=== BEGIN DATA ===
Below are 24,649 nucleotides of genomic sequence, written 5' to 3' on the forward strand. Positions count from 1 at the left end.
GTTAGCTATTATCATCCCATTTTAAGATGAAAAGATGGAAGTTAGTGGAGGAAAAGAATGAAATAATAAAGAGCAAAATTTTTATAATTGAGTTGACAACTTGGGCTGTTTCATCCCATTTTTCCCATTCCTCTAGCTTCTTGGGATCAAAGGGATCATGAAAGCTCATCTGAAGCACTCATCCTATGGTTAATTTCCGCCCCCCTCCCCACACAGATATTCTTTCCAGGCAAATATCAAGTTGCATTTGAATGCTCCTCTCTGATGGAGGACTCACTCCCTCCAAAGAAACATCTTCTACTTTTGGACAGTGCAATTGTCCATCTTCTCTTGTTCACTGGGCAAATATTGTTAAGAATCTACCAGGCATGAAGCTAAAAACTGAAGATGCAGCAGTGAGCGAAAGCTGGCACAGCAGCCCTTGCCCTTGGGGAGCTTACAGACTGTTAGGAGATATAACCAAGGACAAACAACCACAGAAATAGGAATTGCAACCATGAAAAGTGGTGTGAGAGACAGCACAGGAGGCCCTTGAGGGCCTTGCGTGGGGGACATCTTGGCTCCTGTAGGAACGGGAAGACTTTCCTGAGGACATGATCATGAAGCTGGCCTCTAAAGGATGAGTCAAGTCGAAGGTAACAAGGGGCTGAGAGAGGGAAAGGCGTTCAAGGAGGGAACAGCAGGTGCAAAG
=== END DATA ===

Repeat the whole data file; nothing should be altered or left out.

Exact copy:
Below are 24,649 nucleotides of genomic sequence, written 5' to 3' on the forward strand. Positions count from 1 at the left end.
GTTAGCTATTATCATCCCATTTTAAGATGAAAAGATGGAAGTTAGTGGAGGAAAAGAATGAAATAATAAAGAGCAAAATTTTTATAATTGAGTTGACAACTTGGGCTGTTTCATCCCATTTTTCCCATTCCTCTAGCTTCTTGGGATCAAAGGGATCATGAAAGCTCATCTGAAGCACTCATCCTATGGTTAATTTCCGCCCCCCTCCCCACACAGATATTCTTTCCAGGCAAATATCAAGTTGCATTTGAATGCTCCTCTCTGATGGAGGACTCACTCCCTCCAAAGAAACATCTTCTACTTTTGGACAGTGCAATTGTCCATCTTCTCTTGTTCACTGGGCAAATATTGTTAAGAATCTACCAGGCATGAAGCTAAAAACTGAAGATGCAGCAGTGAGCGAAAGCTGGCACAGCAGCCCTTGCCCTTGGGGAGCTTACAGACTGTTAGGAGATATAACCAAGGACAAACAACCACAGAAATAGGAATTGCAACCATGAAAAGTGGTGTGAGAGACAGCACAGGAGGCCCTTGAGGGCCTTGCGTGGGGGACATCTTGGCTCCTGTAGGAACGGGAAGACTTTCCTGAGGACATGATCATGAAGCTGGCCTCTAAAGGATGAGTCAAGTCGAAGGTAACAAGGGGCTGAGAGAGGGAAAGGCGTTCAAGGAGGGAACAGCAGGTGCAAAG